No one is too impressed with the invisibility idea anyway. It is treated as a plot detail, easily jettisoned when other details, such as sleek orange cars, come along. Unlike Mr India and (presumably) Mr X, where so much hinges on this marvelous superpower – and the writers know they can build a whole adventure around it – Elaan looks at its own script and goes: “Invisibility? Uh-huh. What else you got?”
Consider a scene where Naresh meets Mala, who has joined the CBI after her father is murdered. (It’s that easy. You just join, and get a special number and your own wristwatch-like gizmo, on which CBI boss Iftekhar can call you anytime – and he does, usually at the precise moment when you’re undercover in the villains’ den with bad guys all around you.) She yearns to avenge her daddy; we know this because she is throwing darts at a board with an expression of annoyance, like a picnic has just been cancelled due to rain.
So Naresh gives her the good news straight.
“Mere paas atomic ring hai!”
“Atomic ring? Woh kis kaam ka hai?”
“Usse mooh mein rakhne se aadmi gaayab ho jaata hai. Iss se hamara mission aur bhi aasaan ho jaayega.”
(Mala titters, like she has heard that the weather will improve in the evening. The background music is soft and romantic and not at all conducive to conversations about atoms and protons. So they talk about things more exciting than invisibility, such as where to go for dinner.)
The nakedness, on the other hand, is what really drives this film. Often, when Naresh is being pursued by the bad guys (say, during a breakneck car chase), he has to dump his clothes and vanish. Which means that each time he wishes to become visible again, he must:
1) Find a clothes store.
2) Find a shoe store.
3) Sneak into each of them by turn.
4) Pilfer things in his invisible state without the salesmen noticing anything amiss.
5) Wait for a changing room to be unoccupied.
6) Enter the changing room.
7) Check for CCTV cameras…
See how this sort of thing might slow down the pace of what was intended to be an action movie?The half-invisible Vinod Mehra in Elaan.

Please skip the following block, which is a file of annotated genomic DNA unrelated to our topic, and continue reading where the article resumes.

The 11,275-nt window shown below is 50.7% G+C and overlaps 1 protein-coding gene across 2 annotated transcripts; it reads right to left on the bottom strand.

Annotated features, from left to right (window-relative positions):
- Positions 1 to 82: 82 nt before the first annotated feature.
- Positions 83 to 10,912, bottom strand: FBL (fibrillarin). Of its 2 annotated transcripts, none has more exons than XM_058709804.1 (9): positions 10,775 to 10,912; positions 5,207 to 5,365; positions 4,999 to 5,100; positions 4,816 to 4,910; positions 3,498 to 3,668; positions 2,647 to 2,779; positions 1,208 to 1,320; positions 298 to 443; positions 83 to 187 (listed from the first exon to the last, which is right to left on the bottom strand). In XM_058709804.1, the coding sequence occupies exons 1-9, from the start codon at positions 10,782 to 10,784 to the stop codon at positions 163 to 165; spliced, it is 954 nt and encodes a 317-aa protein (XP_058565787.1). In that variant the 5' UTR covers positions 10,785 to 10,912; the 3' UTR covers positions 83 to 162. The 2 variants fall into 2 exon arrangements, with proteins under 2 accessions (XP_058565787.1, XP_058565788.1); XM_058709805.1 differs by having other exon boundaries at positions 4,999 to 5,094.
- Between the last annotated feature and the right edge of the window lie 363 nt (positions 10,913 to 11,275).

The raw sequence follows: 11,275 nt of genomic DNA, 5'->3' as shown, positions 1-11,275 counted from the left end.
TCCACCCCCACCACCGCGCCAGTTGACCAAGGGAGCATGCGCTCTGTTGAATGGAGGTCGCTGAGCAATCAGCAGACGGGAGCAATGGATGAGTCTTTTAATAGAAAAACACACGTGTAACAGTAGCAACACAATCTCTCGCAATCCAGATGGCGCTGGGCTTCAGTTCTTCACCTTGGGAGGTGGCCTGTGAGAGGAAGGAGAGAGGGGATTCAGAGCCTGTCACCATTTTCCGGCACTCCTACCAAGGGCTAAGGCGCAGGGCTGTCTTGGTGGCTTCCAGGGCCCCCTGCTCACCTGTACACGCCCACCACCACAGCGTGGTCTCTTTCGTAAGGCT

By the film’s climax, the dominant mode is low comedy, and people are falling over themselves to get hold of the ring mainly because it gives them an excuse to take off their clothes. After all, what is the point of having both Rajendranath (as Naresh’s buffoonish friend Shyam) and an invisibility-nudity ring in the same film if you can’t use lines like these?
Naresh (having been cornered by the bad guys): “Shyam, apne mooh se ring nikaalo.”
Invisible Shyam: “Par main toh nangaa hoon!”
So Naresh takes off his own coat and drapes it around Shyam’s lower half (wisely), and voila, the buffoon reappears.
Elaan’s casting was prescient, I feel. After early stints as a hero in B-movies, Vinod Mehra would become one of the invisible men of mainstream Hindi cinema – not so much a second or third lead as a noble foil who always had a brave, rueful smile on his face; making up the numbers in multistarrers like The Burning Train and Jaani Dushman; or appearing as a martyred policeman in the “pre-credits backstory compression” (to use a delightful phrase coined by the writer Rajorshi Chakraborti) segments of 1980s movies.
In Elaan, having got a chance to play the lead, he shows terrific screen absence in scenes like the one where he romances Rekha (while being invisible), or strides heroically into a room to foil the plans of international bad men (while being invisible), or rides a motorbike (while being invisible) with his friend clinging to him. Of course, the second you remember that Naresh is also naked in all these scenes, you start to understand why Elaan has remained largely unseen for decades. But you could say that’s a pretty good achievement for an invisibility film.